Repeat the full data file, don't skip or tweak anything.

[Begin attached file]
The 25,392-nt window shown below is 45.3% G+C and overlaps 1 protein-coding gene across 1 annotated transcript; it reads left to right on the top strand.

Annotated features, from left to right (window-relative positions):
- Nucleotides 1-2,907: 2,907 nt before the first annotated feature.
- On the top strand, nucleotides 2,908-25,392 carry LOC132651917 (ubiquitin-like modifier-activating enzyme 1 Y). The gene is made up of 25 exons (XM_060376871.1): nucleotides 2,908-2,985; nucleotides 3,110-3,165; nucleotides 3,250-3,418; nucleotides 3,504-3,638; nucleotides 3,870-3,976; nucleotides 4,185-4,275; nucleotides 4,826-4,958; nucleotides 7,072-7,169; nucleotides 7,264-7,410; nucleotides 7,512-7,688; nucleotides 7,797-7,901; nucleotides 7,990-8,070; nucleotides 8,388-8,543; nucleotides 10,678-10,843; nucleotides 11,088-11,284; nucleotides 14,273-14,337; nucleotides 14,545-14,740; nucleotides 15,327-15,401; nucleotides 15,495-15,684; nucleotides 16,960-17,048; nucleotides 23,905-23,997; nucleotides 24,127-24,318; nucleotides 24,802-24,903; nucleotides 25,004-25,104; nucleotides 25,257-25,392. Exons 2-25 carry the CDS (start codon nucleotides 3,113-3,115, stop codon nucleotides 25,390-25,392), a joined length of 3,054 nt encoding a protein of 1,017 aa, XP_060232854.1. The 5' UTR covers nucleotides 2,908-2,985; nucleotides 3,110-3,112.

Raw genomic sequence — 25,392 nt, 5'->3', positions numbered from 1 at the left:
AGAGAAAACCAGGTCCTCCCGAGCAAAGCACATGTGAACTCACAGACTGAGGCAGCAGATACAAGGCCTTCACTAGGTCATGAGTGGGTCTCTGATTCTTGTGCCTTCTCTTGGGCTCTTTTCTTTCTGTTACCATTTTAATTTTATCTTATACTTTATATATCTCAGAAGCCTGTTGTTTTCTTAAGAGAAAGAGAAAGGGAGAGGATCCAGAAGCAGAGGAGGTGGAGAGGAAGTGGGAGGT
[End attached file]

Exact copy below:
The 25,392-nt window shown below is 45.3% G+C and overlaps 1 protein-coding gene across 1 annotated transcript; it reads left to right on the top strand.

Annotated features, from left to right (window-relative positions):
- Nucleotides 1-2,907: 2,907 nt before the first annotated feature.
- On the top strand, nucleotides 2,908-25,392 carry LOC132651917 (ubiquitin-like modifier-activating enzyme 1 Y). The gene is made up of 25 exons (XM_060376871.1): nucleotides 2,908-2,985; nucleotides 3,110-3,165; nucleotides 3,250-3,418; nucleotides 3,504-3,638; nucleotides 3,870-3,976; nucleotides 4,185-4,275; nucleotides 4,826-4,958; nucleotides 7,072-7,169; nucleotides 7,264-7,410; nucleotides 7,512-7,688; nucleotides 7,797-7,901; nucleotides 7,990-8,070; nucleotides 8,388-8,543; nucleotides 10,678-10,843; nucleotides 11,088-11,284; nucleotides 14,273-14,337; nucleotides 14,545-14,740; nucleotides 15,327-15,401; nucleotides 15,495-15,684; nucleotides 16,960-17,048; nucleotides 23,905-23,997; nucleotides 24,127-24,318; nucleotides 24,802-24,903; nucleotides 25,004-25,104; nucleotides 25,257-25,392. Exons 2-25 carry the CDS (start codon nucleotides 3,113-3,115, stop codon nucleotides 25,390-25,392), a joined length of 3,054 nt encoding a protein of 1,017 aa, XP_060232854.1. The 5' UTR covers nucleotides 2,908-2,985; nucleotides 3,110-3,112.

Raw genomic sequence — 25,392 nt, 5'->3', positions numbered from 1 at the left:
AGAGAAAACCAGGTCCTCCCGAGCAAAGCACATGTGAACTCACAGACTGAGGCAGCAGATACAAGGCCTTCACTAGGTCATGAGTGGGTCTCTGATTCTTGTGCCTTCTCTTGGGCTCTTTTCTTTCTGTTACCATTTTAATTTTATCTTATACTTTATATATCTCAGAAGCCTGTTGTTTTCTTAAGAGAAAGAGAAAGGGAGAGGATCCAGAAGCAGAGGAGGTGGAGAGGAAGTGGGAGGT